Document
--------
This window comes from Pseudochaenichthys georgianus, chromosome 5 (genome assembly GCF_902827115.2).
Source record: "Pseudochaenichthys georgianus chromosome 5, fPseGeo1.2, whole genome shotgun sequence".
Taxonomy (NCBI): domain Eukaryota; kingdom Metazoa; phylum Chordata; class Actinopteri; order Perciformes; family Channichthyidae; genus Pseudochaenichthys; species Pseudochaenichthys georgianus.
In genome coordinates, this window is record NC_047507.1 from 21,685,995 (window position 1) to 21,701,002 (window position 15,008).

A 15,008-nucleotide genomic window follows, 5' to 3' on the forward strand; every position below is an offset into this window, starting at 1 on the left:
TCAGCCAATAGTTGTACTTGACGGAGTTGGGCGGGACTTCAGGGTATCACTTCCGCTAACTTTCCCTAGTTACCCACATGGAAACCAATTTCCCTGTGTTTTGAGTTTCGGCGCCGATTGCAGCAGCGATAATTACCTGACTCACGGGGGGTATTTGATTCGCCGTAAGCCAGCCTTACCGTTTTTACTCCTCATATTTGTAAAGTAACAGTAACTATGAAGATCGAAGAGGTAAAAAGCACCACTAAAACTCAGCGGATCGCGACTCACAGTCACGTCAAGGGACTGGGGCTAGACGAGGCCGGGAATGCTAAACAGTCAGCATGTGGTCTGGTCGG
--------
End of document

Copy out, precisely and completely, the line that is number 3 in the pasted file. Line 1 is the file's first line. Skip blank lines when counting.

Taxonomy (NCBI): domain Eukaryota; kingdom Metazoa; phylum Chordata; class Actinopteri; order Perciformes; family Channichthyidae; genus Pseudochaenichthys; species Pseudochaenichthys georgianus.